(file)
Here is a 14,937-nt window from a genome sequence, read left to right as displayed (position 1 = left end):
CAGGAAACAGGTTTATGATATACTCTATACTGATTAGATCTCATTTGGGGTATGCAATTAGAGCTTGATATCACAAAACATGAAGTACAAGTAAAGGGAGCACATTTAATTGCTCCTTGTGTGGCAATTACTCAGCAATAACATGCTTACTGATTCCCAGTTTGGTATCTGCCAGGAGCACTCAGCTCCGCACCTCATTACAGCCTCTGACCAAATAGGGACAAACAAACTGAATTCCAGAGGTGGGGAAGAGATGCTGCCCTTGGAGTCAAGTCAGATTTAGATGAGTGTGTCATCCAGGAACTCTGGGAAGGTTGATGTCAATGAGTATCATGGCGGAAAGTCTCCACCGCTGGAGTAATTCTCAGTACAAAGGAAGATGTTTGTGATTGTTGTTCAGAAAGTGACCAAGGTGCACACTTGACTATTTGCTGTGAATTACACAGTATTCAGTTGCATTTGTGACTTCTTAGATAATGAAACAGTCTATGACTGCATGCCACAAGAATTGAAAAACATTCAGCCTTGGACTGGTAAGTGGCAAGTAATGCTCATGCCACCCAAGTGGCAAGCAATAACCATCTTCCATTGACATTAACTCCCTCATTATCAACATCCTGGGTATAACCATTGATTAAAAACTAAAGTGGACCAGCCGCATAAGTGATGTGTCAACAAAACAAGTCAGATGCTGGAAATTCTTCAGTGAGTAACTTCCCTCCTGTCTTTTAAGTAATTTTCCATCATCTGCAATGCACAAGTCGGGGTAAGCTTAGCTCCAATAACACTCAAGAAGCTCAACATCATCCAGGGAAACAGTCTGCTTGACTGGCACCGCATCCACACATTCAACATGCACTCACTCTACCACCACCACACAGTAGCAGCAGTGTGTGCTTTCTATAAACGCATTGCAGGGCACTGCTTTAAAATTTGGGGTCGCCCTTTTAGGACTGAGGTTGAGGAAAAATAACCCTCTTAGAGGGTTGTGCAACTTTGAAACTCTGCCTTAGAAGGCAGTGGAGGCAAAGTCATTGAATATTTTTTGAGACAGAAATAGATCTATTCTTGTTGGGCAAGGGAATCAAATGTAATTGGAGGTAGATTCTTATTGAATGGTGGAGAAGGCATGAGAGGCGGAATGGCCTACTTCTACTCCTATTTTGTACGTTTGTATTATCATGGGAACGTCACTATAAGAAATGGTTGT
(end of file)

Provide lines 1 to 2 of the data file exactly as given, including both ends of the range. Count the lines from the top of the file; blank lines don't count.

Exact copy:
Here is a 14,937-nt window from a genome sequence, read left to right as displayed (position 1 = left end):
CAGGAAACAGGTTTATGATATACTCTATACTGATTAGATCTCATTTGGGGTATGCAATTAGAGCTTGATATCACAAAACATGAAGTACAAGTAAAGGGAGCACATTTAATTGCTCCTTGTGTGGCAATTACTCAGCAATAACATGCTTACTGATTCCCAGTTTGGTATCTGCCAGGAGCACTCAGCTCCGCACCTCATTACAGCCTCTGACCAAATAGGGACAAACAAACTGAATTCCAGAGGTGGGGAAGAGATGCTGCCCTTGGAGTCAAGTCAGATTTAGATGAGTGTGTCATCCAGGAACTCTGGGAAGGTTGATGTCAATGAGTATCATGGCGGAAAGTCTCCACCGCTGGAGTAATTCTCAGTACAAAGGAAGATGTTTGTGATTGTTGTTCAGAAAGTGACCAAGGTGCACACTTGACTATTTGCTGTGAATTACACAGTATTCAGTTGCATTTGTGACTTCTTAGATAATGAAACAGTCTATGACTGCATGCCACAAGAATTGAAAAACATTCAGCCTTGGACTGGTAAGTGGCAAGTAATGCTCATGCCACCCAAGTGGCAAGCAATAACCATCTTCCATTGACATTAACTCCCTCATTATCAACATCCTGGGTATAACCATTGATTAAAAACTAAAGTGGACCAGCCGCATAAGTGATGTGTCAACAAAACAAGTCAGATGCTGGAAATTCTTCAGTGAGTAACTTCCCTCCTGTCTTTTAAGTAATTTTCCATCATCTGCAATGCACAAGTCGGGGTAAGCTTAGCTCCAATAACACTCAAGAAGCTCAACATCATCCAGGGAAACAGTCTGCTTGACTGGCACCGCATCCACACATTCAACATGCACTCACTCTACCACCACCACACAGTAGCAGCAGTGTGTGCTTTCTATAAACGCATTGCAGGGCACTGCTTTAAAATTTGGGGTCGCCCTTTTAGGACTGAGGTTGAGGAAAAATAACCCTCTTAGAGGGTTGTGCAACTTTGAAACTCTGCCTTAGAAGGCAGTGGAGGCAAAGTCATTGAATATTTTTTGAGACAGAAATAGATCTATTCTTGTTGGGCAAGGGAATCAAATGTAATTGGAGGTAGATTCTTATTGAATGGTGGAGAAGGCATGAGAGGCGGAATGGCCTACTTCTACTCCTATTTTGTACGTTTGTATTATCATGGGAACGTCACTATAAGAAATGGTTGT